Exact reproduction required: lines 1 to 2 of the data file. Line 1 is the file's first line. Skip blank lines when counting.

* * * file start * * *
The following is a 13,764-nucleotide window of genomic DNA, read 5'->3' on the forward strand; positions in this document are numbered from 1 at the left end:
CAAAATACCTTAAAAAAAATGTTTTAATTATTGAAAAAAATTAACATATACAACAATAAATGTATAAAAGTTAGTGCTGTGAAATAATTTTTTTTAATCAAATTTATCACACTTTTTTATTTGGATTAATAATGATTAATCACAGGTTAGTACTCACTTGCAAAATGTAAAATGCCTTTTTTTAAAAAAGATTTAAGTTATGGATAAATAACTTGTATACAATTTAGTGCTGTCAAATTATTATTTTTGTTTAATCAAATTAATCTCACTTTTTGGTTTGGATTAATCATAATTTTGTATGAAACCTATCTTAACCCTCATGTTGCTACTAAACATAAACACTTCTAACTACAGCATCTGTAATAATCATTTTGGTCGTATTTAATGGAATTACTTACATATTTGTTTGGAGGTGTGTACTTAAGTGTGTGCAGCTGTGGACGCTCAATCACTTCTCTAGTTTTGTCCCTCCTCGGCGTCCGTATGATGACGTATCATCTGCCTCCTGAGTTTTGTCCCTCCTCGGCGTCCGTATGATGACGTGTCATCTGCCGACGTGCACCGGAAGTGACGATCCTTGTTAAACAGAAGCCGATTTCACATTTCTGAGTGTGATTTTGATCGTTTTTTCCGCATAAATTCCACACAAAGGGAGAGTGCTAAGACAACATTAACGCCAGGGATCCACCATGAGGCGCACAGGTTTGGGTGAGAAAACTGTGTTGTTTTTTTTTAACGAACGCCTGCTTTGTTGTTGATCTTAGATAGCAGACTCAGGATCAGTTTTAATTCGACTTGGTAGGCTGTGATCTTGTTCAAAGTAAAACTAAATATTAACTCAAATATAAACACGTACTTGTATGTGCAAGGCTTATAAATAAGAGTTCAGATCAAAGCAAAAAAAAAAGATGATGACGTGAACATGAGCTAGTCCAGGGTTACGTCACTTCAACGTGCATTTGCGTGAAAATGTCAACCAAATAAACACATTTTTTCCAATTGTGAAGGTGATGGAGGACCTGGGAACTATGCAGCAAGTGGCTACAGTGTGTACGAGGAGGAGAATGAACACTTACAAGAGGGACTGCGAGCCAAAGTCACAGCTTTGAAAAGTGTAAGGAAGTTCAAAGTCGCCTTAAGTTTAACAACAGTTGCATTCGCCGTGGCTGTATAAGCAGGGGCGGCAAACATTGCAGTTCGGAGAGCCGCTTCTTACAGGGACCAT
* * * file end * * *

The following is a 13,764-nucleotide window of genomic DNA, read 5'->3' on the forward strand; positions in this document are numbered from 1 at the left end:
CAAAATACCTTAAAAAAAATGTTTTAATTATTGAAAAAAATTAACATATACAACAATAAATGTATAAAAGTTAGTGCTGTGAAATAATTTTTTTTAATCAAATTTATCACACTTTTTTATTTGGATTAATAATGATTAATCACAGGTTAGTACTCACTTGCAAAATGTAAAATGCCTTTTTTTAAAAAAGATTTAAGTTATGGATAAATAACTTGTATACAATTTAGTGCTGTCAAATTATTATTTTTGTTTAATCAAATTAATCTCACTTTTTGGTTTGGATTAATCATAATTTTGTATGAAACCTATCTTAACCCTCATGTTGCTACTAAACATAAACACTTCTAACTACAGCATCTGTAATAATCATTTTGGTCGTATTTAATGGAATTACTTACATATTTGTTTGGAGGTGTGTACTTAAGTGTGTGCAGCTGTGGACGCTCAATCACTTCTCTAGTTTTGTCCCTCCTCGGCGTCCGTATGATGACGTATCATCTGCCTCCTGAGTTTTGTCCCTCCTCGGCGTCCGTATGATGACGTGTCATCTGCCGACGTGCACCGGAAGTGACGATCCTTGTTAAACAGAAGCCGATTTCACATTTCTGAGTGTGATTTTGATCGTTTTTTCCGCATAAATTCCACACAAAGGGAGAGTGCTAAGACAACATTAACGCCAGGGATCCACCATGAGGCGCACAGGTTTGGGTGAGAAAACTGTGTTGTTTTTTTTTAACGAACGCCTGCTTTGTTGTTGATCTTAGATAGCAGACTCAGGATCAGTTTTAATTCGACTTGGTAGGCTGTGATCTTGTTCAAAGTAAAACTAAATATTAACTCAAATATAAACACGTACTTGTATGTGCAAGGCTTATAAATAAGAGTTCAGATCAAAGCAAAAAAAAAAGATGATGACGTGAACATGAGCTAGTCCAGGGTTACGTCACTTCAACGTGCATTTGCGTGAAAATGTCAACCAAATAAACACATTTTTTCCAATTGTGAAGGTGATGGAGGACCTGGGAACTATGCAGCAAGTGGCTACAGTGTGTACGAGGAGGAGAATGAACACTTACAAGAGGGACTGCGAGCCAAAGTCACAGCTTTGAAAAGTGTAAGGAAGTTCAAAGTCGCCTTAAGTTTAACAACAGTTGCATTCGCCGTGGCTGTATAAGCAGGGGCGGCAAACATTGCAGTTCGGAGAGCCGCTTCTTACAGGGACCAT